Thursday, December 28, 2017

Summary: Hegemony, Gramsci and International relations / RW Cox

There are two main stands leading to the Gramscian idea of hegemony:
1. The third international concerning the strategy of Bolsheviks and the creation of a socialist state.

2. the writings from Machiavelli.
He is looking for a way of creating Hegemony and he wants to mention conditions. He enlarges the definition of the state. He says that it is possible that leaders hand out power to other civil instances, as long as they recognize the hegemony. So Gramsci says that the notion of the state would also have to include the underpinnings of the political structure in civil society. Gramsci thought of this in concrete historical terms. All the institutions that form people are consistent with the hegemonic order.
Gramsci comes to the conclusion that western societies differ fundamentally from Russian societies. Because of their intern organisation, it was hard for communists to turn over the state to with a revolutionary approach. He states that a war of movement is not the way to deal with the western societies, a war of position is better. This means you slowly build up the strength of the social foundation of a new state. In western Europe, the struggle had to be won in civil society before an assault on the state could achieve success. The difficulty about this is the fact that you have to create a counter hegemony with all new institutions and intellectual resources.
Gramsci says there are two kinds of societies; on has undergone a social revolution and worked out fully its consequences in new modes of production and social relations. The other kind were societies which had so to speak imported or had trust upon them aspects of a new order created abroad, without the old being replaced. In these societies, there was no active hegemony because the opposing forces did not succeed in creating a revolution. This created passive revolution conditions.
There are some typical accompaniments to passive revolution:
1. Ceasarism. A strong man intervenes to resolve the stalemate between equal and opposed social forces. There are progressive (when strong rules presides over a more orderly development of a new state) and reactionary (when it stabilises existing power).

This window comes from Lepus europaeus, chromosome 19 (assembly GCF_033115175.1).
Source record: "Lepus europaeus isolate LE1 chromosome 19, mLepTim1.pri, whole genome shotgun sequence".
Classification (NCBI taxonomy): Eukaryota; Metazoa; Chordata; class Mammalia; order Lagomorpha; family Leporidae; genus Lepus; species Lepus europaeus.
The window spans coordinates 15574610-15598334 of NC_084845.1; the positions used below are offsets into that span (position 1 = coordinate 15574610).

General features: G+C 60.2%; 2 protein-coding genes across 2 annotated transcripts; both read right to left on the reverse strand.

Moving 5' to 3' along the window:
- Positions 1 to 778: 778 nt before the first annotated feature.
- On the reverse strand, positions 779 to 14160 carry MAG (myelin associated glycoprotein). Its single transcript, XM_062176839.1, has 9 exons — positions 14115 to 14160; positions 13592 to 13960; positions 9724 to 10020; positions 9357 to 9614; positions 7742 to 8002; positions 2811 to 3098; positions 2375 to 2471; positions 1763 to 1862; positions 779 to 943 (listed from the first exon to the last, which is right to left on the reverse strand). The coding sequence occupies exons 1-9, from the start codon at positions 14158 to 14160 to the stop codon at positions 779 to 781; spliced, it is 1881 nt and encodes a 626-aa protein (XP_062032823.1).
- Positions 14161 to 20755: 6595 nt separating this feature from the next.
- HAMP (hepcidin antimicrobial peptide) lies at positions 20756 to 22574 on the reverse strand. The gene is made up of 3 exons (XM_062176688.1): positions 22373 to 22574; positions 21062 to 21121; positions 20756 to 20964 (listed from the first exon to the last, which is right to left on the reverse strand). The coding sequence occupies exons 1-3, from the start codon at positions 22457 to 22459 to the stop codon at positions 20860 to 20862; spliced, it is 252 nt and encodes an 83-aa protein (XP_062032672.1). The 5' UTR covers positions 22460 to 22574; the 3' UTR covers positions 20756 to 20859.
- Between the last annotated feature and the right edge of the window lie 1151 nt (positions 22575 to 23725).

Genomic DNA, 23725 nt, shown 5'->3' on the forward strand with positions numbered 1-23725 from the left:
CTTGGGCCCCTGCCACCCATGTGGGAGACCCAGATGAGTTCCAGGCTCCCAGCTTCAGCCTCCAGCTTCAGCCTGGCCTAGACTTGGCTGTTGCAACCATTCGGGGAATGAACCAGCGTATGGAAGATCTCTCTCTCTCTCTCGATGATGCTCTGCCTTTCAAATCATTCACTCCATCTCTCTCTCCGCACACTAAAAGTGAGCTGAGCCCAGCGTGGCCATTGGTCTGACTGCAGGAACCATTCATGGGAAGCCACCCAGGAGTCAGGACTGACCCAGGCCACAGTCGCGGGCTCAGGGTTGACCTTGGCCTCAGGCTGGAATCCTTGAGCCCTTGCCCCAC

2. transformismo. The widest possible coalition of interests. It is about cooperation between subaltern social groups.
We use passive revolution to show that there is no active hegemony because no dominant class has been able to establish a hegemony in Gramsci’s sense of term.
Gramsci states that state and society together constituted a solid structure strong enough to replace the first. Such a structure is a historic bloc. Ideas and material are always relating and mutually influencing each other. An historic bloc cannot exist without a hegemonic social class. A new bloc can occur when a sub group brings his ideas to the stage in a society and overrules the others. In western societies, this will be done by a war of position.
In the creation of historic blocs, three levels of consciousness are separated: economic-cooperative, solidarity of class consciousness and the hegemonic.
Hegemony and international relations.
The state remains for Gramsci the basic entity in international relations and the place where social conflicts take place, the place also, therefore where hegemonies of social classes can be built. The emergence of new worker led blocs at the national level would, in this line of reasoning, precede any basic restructuring of international relations. States that are powerful, have undergone a profound social and economic revolution and have most worked out the consequences of this revolution in the form of social relations.
Hegemony and world order.
It would appear that, historically, to become hegemonic, a state would have to found and protect a world order which is universal in its conception. The hegemonic concept of world order is founded not only upon the regulation of inter-state conflict but also upon a globally conceived civil society, a mode of production of global extent which brings about links among social classes of the countries encompassed by it. A hegemon can encompass more peripheral countries in it by a passive revolution. in the world hegemonic model, hegemony is more intense and consistent at the core and more contradicting at the periphery. Hegemony is an order with world economy with a dominant of production  which penetrates into all countries. It also encompasses social relationships. You can describe it as social, political and economic structure.
Mechanisms of hegemony: IOs.
IOs form the process through which a hegemon can develop its ideology in to the world. Features that express IOs and their hegemonic role are:
1. They embody the rules which facilitate the expansion of hegemonic world order.
2. They are themselves the product of hegemonic world order. 
3. They ideologically legitimate the norms of the world order. 
4. They co-opt the elites from peripheral countries
5. They absorb counter hegemonic ideas.

International institutions are usually formed by the hegemonic state and its rules.
The prospects for Counter-Hegemony. 
world orders are grounded in social relations. Gramsci’s analysis of Italy: only a war of position can, in the long run, bring about structural changes, and a war of position involves building up the socio political base for change through the creation of new historic blocs. This is the core of changing the world.